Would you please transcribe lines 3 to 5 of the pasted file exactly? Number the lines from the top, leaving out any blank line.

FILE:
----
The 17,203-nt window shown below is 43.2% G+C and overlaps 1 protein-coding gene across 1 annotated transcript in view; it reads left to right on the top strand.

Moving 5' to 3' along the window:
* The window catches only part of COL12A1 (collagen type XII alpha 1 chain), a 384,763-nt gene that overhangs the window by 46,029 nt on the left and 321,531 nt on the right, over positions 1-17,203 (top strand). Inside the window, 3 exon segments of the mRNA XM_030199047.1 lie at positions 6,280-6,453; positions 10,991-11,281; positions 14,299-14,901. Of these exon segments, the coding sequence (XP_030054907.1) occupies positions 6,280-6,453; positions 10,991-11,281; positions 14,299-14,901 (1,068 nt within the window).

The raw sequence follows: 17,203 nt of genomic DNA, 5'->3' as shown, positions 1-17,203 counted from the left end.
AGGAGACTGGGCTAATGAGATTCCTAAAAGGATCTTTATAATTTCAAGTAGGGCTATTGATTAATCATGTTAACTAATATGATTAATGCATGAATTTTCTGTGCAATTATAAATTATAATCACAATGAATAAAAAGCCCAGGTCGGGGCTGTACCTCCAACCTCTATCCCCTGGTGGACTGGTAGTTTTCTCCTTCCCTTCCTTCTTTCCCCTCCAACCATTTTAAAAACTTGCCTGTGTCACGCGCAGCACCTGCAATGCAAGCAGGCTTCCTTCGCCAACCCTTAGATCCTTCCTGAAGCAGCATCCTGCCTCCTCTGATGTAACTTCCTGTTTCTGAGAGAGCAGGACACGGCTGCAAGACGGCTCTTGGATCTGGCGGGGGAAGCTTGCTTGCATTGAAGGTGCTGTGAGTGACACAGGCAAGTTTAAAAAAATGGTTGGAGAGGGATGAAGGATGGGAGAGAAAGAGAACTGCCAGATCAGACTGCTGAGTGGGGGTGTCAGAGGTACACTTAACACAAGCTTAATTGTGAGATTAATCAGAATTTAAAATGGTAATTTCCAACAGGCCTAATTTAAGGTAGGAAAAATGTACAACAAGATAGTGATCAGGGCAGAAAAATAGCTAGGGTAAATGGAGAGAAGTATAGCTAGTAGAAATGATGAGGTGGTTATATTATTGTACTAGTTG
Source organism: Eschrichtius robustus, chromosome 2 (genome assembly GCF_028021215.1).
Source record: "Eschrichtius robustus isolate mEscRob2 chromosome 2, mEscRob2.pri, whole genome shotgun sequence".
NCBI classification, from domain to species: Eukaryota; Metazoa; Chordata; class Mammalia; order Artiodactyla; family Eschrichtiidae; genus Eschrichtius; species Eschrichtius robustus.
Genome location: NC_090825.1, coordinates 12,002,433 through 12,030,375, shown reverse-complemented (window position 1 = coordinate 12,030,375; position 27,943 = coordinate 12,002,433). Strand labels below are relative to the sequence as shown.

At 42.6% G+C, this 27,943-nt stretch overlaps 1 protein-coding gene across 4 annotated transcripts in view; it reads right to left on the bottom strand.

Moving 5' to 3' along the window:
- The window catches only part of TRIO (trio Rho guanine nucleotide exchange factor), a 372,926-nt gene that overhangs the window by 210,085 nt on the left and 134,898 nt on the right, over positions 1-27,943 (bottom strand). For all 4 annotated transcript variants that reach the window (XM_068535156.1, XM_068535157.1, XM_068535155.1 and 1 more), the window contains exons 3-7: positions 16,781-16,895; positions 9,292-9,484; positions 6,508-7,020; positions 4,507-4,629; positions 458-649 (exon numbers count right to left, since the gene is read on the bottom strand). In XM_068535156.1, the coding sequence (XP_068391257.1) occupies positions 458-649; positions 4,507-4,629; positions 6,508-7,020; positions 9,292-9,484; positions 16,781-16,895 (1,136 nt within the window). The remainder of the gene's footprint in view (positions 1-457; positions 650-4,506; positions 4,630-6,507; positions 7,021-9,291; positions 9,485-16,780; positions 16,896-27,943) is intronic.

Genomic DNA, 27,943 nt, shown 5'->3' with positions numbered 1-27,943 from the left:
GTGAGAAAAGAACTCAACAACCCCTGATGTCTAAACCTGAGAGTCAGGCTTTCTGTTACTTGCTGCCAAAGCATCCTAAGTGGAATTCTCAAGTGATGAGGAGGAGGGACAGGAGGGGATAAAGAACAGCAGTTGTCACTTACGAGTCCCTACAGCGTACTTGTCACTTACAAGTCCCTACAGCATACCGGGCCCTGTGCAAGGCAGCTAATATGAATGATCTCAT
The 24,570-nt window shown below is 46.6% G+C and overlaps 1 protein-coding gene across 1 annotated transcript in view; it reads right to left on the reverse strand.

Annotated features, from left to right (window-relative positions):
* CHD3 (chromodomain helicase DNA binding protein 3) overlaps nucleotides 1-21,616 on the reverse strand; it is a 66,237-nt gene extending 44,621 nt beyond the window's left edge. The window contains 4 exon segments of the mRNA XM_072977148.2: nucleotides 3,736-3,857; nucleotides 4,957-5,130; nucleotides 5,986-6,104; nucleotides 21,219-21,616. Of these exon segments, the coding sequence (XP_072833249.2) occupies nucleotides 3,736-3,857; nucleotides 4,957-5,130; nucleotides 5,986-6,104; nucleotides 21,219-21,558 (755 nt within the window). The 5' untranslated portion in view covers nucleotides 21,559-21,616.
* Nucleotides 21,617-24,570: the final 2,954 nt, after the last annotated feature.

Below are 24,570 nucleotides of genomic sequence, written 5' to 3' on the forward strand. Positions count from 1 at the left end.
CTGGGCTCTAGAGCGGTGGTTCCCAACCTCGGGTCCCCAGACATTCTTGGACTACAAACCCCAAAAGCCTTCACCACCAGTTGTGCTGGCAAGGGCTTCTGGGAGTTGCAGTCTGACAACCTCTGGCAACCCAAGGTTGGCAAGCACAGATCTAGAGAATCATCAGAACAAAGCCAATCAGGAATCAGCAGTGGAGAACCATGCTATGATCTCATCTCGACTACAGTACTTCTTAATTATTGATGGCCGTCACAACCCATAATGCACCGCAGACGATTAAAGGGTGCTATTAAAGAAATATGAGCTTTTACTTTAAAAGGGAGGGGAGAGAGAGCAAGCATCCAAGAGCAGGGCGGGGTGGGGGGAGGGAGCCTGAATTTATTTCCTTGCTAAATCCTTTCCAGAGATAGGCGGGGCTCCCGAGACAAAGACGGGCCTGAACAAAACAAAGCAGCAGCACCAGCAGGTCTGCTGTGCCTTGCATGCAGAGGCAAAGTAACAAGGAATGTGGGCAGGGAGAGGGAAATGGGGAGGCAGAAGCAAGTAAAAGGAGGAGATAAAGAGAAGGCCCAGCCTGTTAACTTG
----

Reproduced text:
* The window catches only part of COL12A1 (collagen type XII alpha 1 chain), a 384,763-nt gene that overhangs the window by 46,029 nt on the left and 321,531 nt on the right, over positions 1-17,203 (top strand). Inside the window, 3 exon segments of the mRNA XM_030199047.1 lie at positions 6,280-6,453; positions 10,991-11,281; positions 14,299-14,901. Of these exon segments, the coding sequence (XP_030054907.1) occupies positions 6,280-6,453; positions 10,991-11,281; positions 14,299-14,901 (1,068 nt within the window).

The raw sequence follows: 17,203 nt of genomic DNA, 5'->3' as shown, positions 1-17,203 counted from the left end.
AGGAGACTGGGCTAATGAGATTCCTAAAAGGATCTTTATAATTTCAAGTAGGGCTATTGATTAATCATGTTAACTAATATGATTAATGCATGAATTTTCTGTGCAATTATAAATTATAATCACAATGAATAAAAAGCCCAGGTCGGGGCTGTACCTCCAACCTCTATCCCCTGGTGGACTGGTAGTTTTCTCCTTCCCTTCCTTCTTTCCCCTCCAACCATTTTAAAAACTTGCCTGTGTCACGCGCAGCACCTGCAATGCAAGCAGGCTTCCTTCGCCAACCCTTAGATCCTTCCTGAAGCAGCATCCTGCCTCCTCTGATGTAACTTCCTGTTTCTGAGAGAGCAGGACACGGCTGCAAGACGGCTCTTGGATCTGGCGGGGGAAGCTTGCTTGCATTGAAGGTGCTGTGAGTGACACAGGCAAGTTTAAAAAAATGGTTGGAGAGGGATGAAGGATGGGAGAGAAAGAGAACTGCCAGATCAGACTGCTGAGTGGGGGTGTCAGAGGTACACTTAACACAAGCTTAATTGTGAGATTAATCAGAATTTAAAATGGTAATTTCCAACAGGCCTAATTTAAGGTAGGAAAAATGTACAACAAGATAGTGATCAGGGCAGAAAAATAGCTAGGGTAAATGGAGAGAAGTATAGCTAGTAGAAATGATGAGGTGGTTATATTATTGTACTAGTTG